Frederick Tanqueray Anderson was a well- respected Arkansas watercolorist and romantic American Landscape artist, whose work was beloved by President Theodore Roosevelt.
Image Credit: EncyclopediaofArkansas.net
Frederick Tanqueray Anderson was born on July 1, 1846, to Robert Cuthbert Anderson and Hortense Barraque Anderson on his grandfather’s Arkansas River plantation near New Gascony, west of Pine Bluff. Anderson’s grandfather, Antoine Barraque, was a well-respected settler after serving as an officer under Napoleon Bonaparte during the French Revolution. Anderson developed a love for the beauty of the Arkansas and Mississippi Rivers after traveling between his grandfather’s Arkansas plantation and New Orleans from 1850 to 1857. As a child, Anderson and his family moved around quite a bit, living in places like New Orleans and Bolivar Township and Red Bluff in Jefferson County, Arkansas.
In 1870, Anderson moved to Memphis, Tennessee to become a bookkeeper with the Cotton Exchange. There he showcased his artistic talents by not only having his painting displayed in Cotton Exchange but by also having the Memphis Appeal publish an article about that painting on August 2, 1874. His painting was entitled Rapidly Ascending the Mississippi as it depicted the steamboat Phlallin’ charging up the Mississippi River at full speed. Anderson’s painting included such realistic details and displayed Anderson’s understanding of lighting and mood that the Memphis Appeal described it as “one of the most natural and beautiful pictures in the city.”
In 1878, Anderson married Lula Bruce, the daughter of Noble S. Bruce, a well-known Memphis resident. The couple had three sons as Anderson continued to work in the cotton industry. In 1889, desiring to further his artistic education, he traveled to Europe to study under Camille Pissarro, an impressionist painter. Anderson returned to America in 1894, after five years of study. Upon his return, he contributed to numerous illustrated magazines of his time, including Harper’s Weekly and Leslie’s.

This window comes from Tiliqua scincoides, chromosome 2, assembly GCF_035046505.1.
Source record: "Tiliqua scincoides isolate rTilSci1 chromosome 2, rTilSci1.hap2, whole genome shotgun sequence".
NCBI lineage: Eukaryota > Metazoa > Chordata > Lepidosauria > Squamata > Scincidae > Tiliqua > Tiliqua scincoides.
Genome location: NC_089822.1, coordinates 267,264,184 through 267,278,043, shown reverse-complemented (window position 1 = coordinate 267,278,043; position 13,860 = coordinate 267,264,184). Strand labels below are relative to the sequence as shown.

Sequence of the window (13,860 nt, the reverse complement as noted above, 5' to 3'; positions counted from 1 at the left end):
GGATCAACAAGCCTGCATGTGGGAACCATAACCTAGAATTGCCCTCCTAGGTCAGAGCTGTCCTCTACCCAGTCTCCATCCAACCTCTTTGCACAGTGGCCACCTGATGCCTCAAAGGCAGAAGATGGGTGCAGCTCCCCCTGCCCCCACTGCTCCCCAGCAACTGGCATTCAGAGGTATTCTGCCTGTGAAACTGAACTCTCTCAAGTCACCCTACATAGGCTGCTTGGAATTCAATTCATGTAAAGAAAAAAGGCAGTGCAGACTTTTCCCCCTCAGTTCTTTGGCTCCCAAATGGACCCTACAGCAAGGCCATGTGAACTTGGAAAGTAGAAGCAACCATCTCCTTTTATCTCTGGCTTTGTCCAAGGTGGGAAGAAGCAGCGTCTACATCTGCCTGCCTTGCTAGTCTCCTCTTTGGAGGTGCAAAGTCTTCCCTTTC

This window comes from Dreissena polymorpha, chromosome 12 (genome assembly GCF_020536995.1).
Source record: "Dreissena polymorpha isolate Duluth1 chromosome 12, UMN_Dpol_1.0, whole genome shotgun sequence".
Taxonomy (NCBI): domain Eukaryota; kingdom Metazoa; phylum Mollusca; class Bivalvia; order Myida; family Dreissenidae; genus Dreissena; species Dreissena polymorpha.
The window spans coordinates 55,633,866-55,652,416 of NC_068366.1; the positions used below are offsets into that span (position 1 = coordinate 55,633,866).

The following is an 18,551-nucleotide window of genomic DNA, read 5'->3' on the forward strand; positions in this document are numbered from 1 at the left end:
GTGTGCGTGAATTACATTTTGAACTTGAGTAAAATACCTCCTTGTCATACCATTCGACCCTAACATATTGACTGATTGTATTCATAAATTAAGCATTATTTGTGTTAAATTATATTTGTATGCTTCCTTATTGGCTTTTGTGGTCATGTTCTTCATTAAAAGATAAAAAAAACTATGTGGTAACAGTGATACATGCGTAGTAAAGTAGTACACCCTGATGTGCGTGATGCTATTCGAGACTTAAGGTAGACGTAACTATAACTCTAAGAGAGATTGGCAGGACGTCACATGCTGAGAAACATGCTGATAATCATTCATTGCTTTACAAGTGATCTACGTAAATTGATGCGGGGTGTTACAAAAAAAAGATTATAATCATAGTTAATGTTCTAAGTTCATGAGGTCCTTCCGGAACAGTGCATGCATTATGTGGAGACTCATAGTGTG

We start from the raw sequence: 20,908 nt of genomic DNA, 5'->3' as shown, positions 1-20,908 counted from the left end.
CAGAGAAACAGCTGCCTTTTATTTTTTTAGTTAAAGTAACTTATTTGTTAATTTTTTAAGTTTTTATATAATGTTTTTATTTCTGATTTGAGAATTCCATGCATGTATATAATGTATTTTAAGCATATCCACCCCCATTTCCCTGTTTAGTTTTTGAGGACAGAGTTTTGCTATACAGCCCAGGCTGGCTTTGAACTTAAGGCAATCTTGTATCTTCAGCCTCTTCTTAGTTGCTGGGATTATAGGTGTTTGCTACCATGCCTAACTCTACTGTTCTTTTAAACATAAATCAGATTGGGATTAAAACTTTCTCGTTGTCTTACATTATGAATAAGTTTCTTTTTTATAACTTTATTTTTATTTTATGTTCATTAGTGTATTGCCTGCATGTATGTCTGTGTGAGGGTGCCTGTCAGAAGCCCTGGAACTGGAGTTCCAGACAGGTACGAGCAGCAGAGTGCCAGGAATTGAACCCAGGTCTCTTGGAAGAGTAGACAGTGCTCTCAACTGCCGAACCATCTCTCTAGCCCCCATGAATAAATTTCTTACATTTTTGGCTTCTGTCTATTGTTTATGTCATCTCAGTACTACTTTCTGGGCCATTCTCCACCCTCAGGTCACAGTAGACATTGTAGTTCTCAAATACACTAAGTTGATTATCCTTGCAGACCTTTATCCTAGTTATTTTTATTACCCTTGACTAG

Anderson was a watercolorist who was also categorized as a romantic American Landscape artist because his interest in nature aligned with the fascination with the American landscape and industrialization that steamboats romanticized so effectively. During his time, his work was not as well respected as it is now because his landscape style was similar to the works of mid-nineteenth century Hudson School painters like Thomas Cole and Winslow Homer, whose work was considered outdated with the rise and acclaim achieved by Avante-Garde artists of the time like Pablo Picasso. Though he did not achieve world renown, Anderson’s work was quite popular in Arkansas and Tennessee. In fact, President Theodore Roosevelt became a big fan of Anderson’s work after receiving one of his paintings at a Waterway Convention in 1907. Roosevelt was so enamored with this first painting that a second one was commissioned as a surprise gift depicting the New Orleans, an 1811 steamboat that was captained by Nicholas Roosevelt, one of the president’s ancestors.
Anderson lived to enjoy the popularity of his work in Arkansas by seeing his works exhibited at the residence of Edward Craig in Bentonville in 1915. Anderson died on November 14, 1926, in Larchmont, New York, at his son Lewis’ home. He is buried next to his wife in Memphis’s Elmwood Cemetery.
After his death, his work was exhibited two more times. In 1945, at the Brooks Memorial Art Gallery, now the Memphis Brooks Museum of Art, and in 1983, at the Southeast Arkansas Arts and Science Center in Pine Bluff, now the Arts & Science Center for Southeast Arkansas. Fans of Anderson’s work can still view his 1908 painting, The J.N. Harbin’ at the Arts & Science Center, even though many of his other paintings are held by private collectors.
Written by: Ninfa O. Barnard